The cinetrix has retreated to her mountain lair, a summer tradition. Only this time, with a twist. Earlier this week, we had fiber Internet connected, and it's been like the rural electrification act part 2, electric boogaloo. You see, the old system delivered Internet via satellite, subject to the vagaries of weather, and had a FAP cap that could be blown up by streaming a single cat video. Suboptimal, to say the least. Now we can stream Netflix through the new blue-ray onto the new flat screen [so uncanny valley!], and I can imbibe the moving bits of the Interwebs in real time.
Walk with me.
Official Trailer: Always Together: Chinese-Jamaicans In Reggae from Always Together on Vimeo. My pal Generoso's new doc, which looks fascinating.
Silly French people, with your bande dessinees! [via] I totally can't figure out the vocalist on this -- part James Brown by way of Africa, part the Zombies, all while making pow pow gun noises with his mouth like a little boy?
This next clip is included because of the context in which I watched it most recently, on a former student's film blog, captioned
I totally do, too.
Pretty sure these androids also appear in Samsara, at least in the five minutes I caught from the balcony of the Carolina Theatre on opening night of this year's Full Frame Documentary Film Festival before deciding I was too tired to deal with Japanese robots and opted to head back to my air bnb digs.
Walter! I love Walter! [via]
Walter watches your eyes as you watch a film, and every time that you blink, it edits the video.
Based on the theories of Walter Murch in In the Blink of An Eye, I’ve transformed the subliminal action of blinking into a method of interaction with the film. By cutting every time that you blink, Walter creates a customized narrative for you, without interrupting your absorption in the film. You are free to watch while your unconscious does the work.
Some related Canadian content. First, you should really read this piece about Caroline Martel's installation Industry/Cinema at the Museum of the Moving Image. I first saw Martel's film The Phantom of the Operator at Full Frame in 2005. Last summer at the Flaherty Seminar, I was fortunate to see a version of this installation and part of her latest, a documentary on the mysterious ondes Martenot.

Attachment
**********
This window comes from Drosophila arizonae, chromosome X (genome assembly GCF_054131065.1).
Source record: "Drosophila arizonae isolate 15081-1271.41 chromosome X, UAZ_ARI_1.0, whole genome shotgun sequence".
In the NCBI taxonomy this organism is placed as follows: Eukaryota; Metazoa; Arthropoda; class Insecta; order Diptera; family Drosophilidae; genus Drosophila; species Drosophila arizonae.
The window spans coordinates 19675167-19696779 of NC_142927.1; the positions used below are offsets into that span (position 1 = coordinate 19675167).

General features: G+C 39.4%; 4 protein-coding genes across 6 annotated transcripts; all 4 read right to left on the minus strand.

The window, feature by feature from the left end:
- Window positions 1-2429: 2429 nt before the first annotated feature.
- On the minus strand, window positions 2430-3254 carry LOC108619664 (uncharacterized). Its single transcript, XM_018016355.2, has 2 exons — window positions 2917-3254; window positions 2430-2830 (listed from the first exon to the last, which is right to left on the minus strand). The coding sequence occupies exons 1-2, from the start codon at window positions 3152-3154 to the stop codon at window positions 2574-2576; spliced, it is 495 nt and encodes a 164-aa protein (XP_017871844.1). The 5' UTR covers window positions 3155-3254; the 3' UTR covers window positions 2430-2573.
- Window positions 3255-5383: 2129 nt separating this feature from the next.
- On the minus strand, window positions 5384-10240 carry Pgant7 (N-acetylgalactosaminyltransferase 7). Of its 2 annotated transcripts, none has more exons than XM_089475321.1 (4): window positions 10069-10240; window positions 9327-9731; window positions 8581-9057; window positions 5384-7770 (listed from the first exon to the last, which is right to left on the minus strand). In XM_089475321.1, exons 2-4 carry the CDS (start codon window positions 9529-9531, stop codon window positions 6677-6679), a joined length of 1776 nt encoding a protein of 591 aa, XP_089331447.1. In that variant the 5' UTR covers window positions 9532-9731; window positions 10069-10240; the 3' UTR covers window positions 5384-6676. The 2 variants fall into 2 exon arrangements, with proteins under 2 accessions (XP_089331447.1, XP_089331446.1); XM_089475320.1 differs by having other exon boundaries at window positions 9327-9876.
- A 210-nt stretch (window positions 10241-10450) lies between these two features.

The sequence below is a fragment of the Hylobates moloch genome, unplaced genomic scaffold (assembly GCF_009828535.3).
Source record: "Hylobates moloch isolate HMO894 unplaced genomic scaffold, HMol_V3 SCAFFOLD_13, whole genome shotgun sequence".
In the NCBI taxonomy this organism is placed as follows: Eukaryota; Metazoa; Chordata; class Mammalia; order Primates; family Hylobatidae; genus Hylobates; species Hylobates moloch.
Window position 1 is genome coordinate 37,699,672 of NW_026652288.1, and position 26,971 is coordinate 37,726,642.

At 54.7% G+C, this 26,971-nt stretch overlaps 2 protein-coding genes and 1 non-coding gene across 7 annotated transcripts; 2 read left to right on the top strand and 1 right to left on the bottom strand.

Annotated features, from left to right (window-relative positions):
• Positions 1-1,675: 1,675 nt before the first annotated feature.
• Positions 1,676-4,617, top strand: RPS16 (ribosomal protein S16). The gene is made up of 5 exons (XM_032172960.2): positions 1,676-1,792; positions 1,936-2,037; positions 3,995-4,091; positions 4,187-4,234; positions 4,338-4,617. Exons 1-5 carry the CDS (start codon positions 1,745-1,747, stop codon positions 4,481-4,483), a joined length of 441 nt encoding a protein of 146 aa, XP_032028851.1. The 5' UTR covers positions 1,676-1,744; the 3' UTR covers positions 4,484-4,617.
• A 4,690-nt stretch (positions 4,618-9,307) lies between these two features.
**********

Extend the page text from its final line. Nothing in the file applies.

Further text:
Second, this great post at Sounding Out about Quebec’s #casseroles: on participation, percussion and protest en Francais and English. The clip above and others embedded in the piece remind us again of the power of the amateur moving image to combat the official narrative of the state ...
Sometimes a manif casserole* sounds like random banging, but most I’ve experienced leave sheer raucous pounding for moments when one march meets up with another, or when someone on a balcony does something particularly cool to cheer on the marchers. A rhythm usually arises from the chaos, encircling the disorder and enveloping everyone. Sometimes the rhythms connect with chants like “la loi spéciale, on s’en câlisse,” which roughly translates to “we don’t give a fuck about your special law.”
The numbers are part of the politics. For the last 100-odd days most Quebec students have been on strike against tuition increases of over 70% in five years. Some protests have numbered in the hundreds of thousands. The Quebec government tried to suppress the student movement by passing Bill 78 on May 18, 2012. Among its many preposterous provisions, any spontaneous gathering of over 50 people is illegal without prior police approval—even a picnic. Protesters not only must disclose their planned route, but also their means of transportation, According to Law 78, people are criminals the minute they join a protest, which is why so many people have taken to the streets.
*(manif is short for manifestation en cours, a street protest)
Talking Heads, play us out.